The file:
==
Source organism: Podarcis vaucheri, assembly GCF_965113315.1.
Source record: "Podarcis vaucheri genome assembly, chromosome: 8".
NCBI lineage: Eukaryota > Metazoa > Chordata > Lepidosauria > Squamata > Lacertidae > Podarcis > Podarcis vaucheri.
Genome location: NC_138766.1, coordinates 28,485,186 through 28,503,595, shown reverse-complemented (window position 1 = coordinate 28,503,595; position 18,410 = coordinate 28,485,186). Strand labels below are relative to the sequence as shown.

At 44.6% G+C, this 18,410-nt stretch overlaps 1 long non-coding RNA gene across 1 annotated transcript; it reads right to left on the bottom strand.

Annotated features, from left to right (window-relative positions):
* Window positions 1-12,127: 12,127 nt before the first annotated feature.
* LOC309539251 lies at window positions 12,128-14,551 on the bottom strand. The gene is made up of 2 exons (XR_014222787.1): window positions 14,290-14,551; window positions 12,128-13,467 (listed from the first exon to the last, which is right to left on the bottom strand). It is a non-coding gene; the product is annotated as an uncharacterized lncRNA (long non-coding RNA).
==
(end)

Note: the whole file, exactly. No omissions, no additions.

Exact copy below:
Source organism: Podarcis vaucheri, assembly GCF_965113315.1.
Source record: "Podarcis vaucheri genome assembly, chromosome: 8".
NCBI lineage: Eukaryota > Metazoa > Chordata > Lepidosauria > Squamata > Lacertidae > Podarcis > Podarcis vaucheri.
Genome location: NC_138766.1, coordinates 28,485,186 through 28,503,595, shown reverse-complemented (window position 1 = coordinate 28,503,595; position 18,410 = coordinate 28,485,186). Strand labels below are relative to the sequence as shown.

At 44.6% G+C, this 18,410-nt stretch overlaps 1 long non-coding RNA gene across 1 annotated transcript; it reads right to left on the bottom strand.

Annotated features, from left to right (window-relative positions):
* Window positions 1-12,127: 12,127 nt before the first annotated feature.
* LOC309539251 lies at window positions 12,128-14,551 on the bottom strand. The gene is made up of 2 exons (XR_014222787.1): window positions 14,290-14,551; window positions 12,128-13,467 (listed from the first exon to the last, which is right to left on the bottom strand). It is a non-coding gene; the product is annotated as an uncharacterized lncRNA (long non-coding RNA).